New and Selected Poems | Critical Essay by Hugh Seidman

This literature criticism consists of approximately 1 page of analysis & critique of New and Selected Poems.
This section contains 299 words
(approx. 1 page at 300 words per page)
Buy the Critical Essay by James Dickey

Critical Essay by Hugh Seidman

As their titles suggest (e.g., "Mussels," "The Black Snake," "The Fawn" and so on), Mary Oliver's poems [in "Twelve Moons"] are often informed by the drama of the natural universe, and engage the themes of death and transformation in an evidently highly worked language…. Though well intentioned, the craft has slid off into inverted syntax, easy and "purple" adjectives and clumsy alliteration…. [Some of her poems also suffer] from inflated rhetoric … and a not rigorous enough use of simile and metaphor. In "Snakes in Winter," each forked tongue is "sensitive as an angel's ear" and "lies like a drugged muscle." The "angel's ear" is straight literary conceit (i.e., who says that such ears are "sensitive" or that angels even have ears); the "drugged muscle" is almost a tautology.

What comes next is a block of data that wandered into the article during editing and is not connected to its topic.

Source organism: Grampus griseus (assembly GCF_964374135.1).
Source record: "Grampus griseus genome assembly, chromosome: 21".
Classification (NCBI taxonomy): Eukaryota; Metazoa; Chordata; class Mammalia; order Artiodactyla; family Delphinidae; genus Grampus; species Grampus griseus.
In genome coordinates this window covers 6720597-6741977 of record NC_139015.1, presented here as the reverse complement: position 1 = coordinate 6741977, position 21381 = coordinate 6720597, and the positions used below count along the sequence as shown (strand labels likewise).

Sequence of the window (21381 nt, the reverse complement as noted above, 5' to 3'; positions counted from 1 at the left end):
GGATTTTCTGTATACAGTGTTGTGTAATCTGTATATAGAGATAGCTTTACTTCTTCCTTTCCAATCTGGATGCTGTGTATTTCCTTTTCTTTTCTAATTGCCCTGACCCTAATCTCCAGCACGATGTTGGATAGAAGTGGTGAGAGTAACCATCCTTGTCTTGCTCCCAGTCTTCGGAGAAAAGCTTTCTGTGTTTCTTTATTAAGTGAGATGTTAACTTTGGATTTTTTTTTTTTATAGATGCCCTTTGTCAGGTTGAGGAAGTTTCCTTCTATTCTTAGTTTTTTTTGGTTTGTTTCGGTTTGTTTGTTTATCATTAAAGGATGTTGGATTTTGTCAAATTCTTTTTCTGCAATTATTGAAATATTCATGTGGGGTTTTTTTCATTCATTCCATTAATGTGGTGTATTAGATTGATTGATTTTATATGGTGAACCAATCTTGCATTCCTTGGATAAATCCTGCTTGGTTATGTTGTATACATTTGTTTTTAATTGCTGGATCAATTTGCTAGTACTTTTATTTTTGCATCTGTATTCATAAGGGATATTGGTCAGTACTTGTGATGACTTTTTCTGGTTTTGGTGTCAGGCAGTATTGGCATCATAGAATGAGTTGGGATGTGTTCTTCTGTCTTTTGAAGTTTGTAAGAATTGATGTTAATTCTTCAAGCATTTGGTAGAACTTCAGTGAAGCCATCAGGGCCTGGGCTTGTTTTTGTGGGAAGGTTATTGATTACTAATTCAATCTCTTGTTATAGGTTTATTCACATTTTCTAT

Miss Oliver's poems also have the predilection...

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This section contains 299 words
(approx. 1 page at 300 words per page)
Buy the Critical Essay by James Dickey